"Subduction zones play a fundamental role in our daily life. Half of the world population lives on top or nearby one of them, in coastal areas repeatedly devastated by large earthquakes, tsunamis or volcanic eruptions. Giant earthquakes occurring on subduction zone mega-thrusts (Mw close to 9 or larger) are indeed amongst the deadliest natural hazards. During the last decade, very large earthquakes took many lives (Sumatra, Chile, Japan) and, according to the World Bank, over 200 billion € for the 2011 Japan earthquake.
These dramatic phenomena are fundamentally controlled by the mechanical coupling and global material transfer at and across subduction zone inter-plate boundaries, between the down-going subducting plate and the overriding plate. Stresses and energy release via earthquakes together with fluid-mediated mass transfer are indeed highly focused on the plate interface, where they interact on a wide range of spatial and temporal scales, both at short- (10e-4 yr) and longer time-scales (10e6 yr).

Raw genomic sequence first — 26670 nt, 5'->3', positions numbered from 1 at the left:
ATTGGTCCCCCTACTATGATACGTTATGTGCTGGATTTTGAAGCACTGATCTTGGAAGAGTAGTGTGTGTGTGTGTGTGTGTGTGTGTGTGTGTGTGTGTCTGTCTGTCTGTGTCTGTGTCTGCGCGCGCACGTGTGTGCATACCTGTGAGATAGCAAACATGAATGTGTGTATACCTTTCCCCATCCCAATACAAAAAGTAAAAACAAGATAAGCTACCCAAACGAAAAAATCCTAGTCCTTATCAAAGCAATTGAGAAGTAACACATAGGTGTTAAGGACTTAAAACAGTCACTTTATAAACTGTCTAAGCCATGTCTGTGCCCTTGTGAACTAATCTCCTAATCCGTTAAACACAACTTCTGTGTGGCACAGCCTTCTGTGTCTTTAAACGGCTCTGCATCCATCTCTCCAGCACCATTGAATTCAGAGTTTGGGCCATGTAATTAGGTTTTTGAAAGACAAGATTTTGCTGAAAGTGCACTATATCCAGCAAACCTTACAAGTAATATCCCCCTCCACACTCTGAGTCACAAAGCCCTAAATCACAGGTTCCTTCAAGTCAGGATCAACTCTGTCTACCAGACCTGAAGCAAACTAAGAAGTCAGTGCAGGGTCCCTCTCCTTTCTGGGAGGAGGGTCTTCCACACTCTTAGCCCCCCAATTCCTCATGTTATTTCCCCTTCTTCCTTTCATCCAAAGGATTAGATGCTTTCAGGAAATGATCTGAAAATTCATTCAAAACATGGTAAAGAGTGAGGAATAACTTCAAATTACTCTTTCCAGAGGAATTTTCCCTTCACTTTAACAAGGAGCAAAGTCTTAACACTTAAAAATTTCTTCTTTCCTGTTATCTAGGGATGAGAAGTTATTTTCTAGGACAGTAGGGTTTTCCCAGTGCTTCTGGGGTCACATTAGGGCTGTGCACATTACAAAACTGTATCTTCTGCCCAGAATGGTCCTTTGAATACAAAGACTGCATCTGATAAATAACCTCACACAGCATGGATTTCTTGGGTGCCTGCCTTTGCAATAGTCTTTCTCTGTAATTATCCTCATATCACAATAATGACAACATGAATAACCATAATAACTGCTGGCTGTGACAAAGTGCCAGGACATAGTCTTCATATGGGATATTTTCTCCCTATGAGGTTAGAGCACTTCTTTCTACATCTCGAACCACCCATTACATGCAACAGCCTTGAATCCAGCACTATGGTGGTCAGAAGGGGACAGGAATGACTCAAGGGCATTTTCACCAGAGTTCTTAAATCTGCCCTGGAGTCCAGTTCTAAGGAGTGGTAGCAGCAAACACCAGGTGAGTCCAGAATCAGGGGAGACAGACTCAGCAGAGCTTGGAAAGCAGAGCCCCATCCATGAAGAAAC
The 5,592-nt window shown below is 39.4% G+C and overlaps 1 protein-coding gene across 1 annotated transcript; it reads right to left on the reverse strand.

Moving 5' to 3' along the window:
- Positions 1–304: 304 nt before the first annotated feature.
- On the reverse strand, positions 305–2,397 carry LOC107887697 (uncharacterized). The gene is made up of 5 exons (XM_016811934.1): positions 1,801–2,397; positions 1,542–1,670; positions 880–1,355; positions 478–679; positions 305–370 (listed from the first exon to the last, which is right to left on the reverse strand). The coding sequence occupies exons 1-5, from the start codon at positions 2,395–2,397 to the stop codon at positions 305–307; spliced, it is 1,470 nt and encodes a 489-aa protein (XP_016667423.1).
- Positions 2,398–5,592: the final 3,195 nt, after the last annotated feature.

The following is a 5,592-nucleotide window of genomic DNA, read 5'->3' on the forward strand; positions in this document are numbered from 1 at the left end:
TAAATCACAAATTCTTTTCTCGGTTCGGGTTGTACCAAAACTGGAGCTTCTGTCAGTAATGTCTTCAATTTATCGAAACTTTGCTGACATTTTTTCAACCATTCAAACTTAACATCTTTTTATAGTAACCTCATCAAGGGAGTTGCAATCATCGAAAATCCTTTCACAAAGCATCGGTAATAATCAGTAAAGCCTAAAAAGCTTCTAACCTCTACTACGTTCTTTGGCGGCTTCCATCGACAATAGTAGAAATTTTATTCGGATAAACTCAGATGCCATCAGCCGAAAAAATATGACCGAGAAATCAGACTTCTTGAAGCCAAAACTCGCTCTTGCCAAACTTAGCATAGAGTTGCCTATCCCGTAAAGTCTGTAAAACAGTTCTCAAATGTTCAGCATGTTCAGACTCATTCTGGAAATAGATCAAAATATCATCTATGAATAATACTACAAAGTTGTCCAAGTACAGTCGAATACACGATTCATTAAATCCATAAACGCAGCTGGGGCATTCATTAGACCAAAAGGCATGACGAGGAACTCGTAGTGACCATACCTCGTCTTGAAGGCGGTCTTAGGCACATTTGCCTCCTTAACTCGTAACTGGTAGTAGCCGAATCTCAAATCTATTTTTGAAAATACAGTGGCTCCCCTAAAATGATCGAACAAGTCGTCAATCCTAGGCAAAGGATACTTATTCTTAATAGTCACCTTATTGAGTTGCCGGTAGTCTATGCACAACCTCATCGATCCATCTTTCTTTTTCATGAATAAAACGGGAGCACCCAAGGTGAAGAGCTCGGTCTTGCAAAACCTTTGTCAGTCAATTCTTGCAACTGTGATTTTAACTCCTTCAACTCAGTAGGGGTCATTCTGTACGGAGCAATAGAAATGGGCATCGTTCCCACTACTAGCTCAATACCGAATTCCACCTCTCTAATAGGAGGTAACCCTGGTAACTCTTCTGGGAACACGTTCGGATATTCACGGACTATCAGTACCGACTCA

However, despite its social and economic impact, the nature, structure and properties of this plate interface are still largely unknown, calling for a thorough Zoom In between the Plates (ZIP). ZIP represents a real challenge for a new generation of geoscientists and requires innovative, high-end, cross-disciplinary scientific and technologic training to provide them with the skills and strength to tackle such problems, make major contributions, and undertake an academic or industrial career on managing geohazards. This scientific effort is mandatory for risk assessment, to enhance the reliability of early-warning systems and help reduce human loss and economic costs. Educational outreach in vulnerable countries is also crucial to explain the seismic, tectonic and tsunamic processes both to politics and populations."
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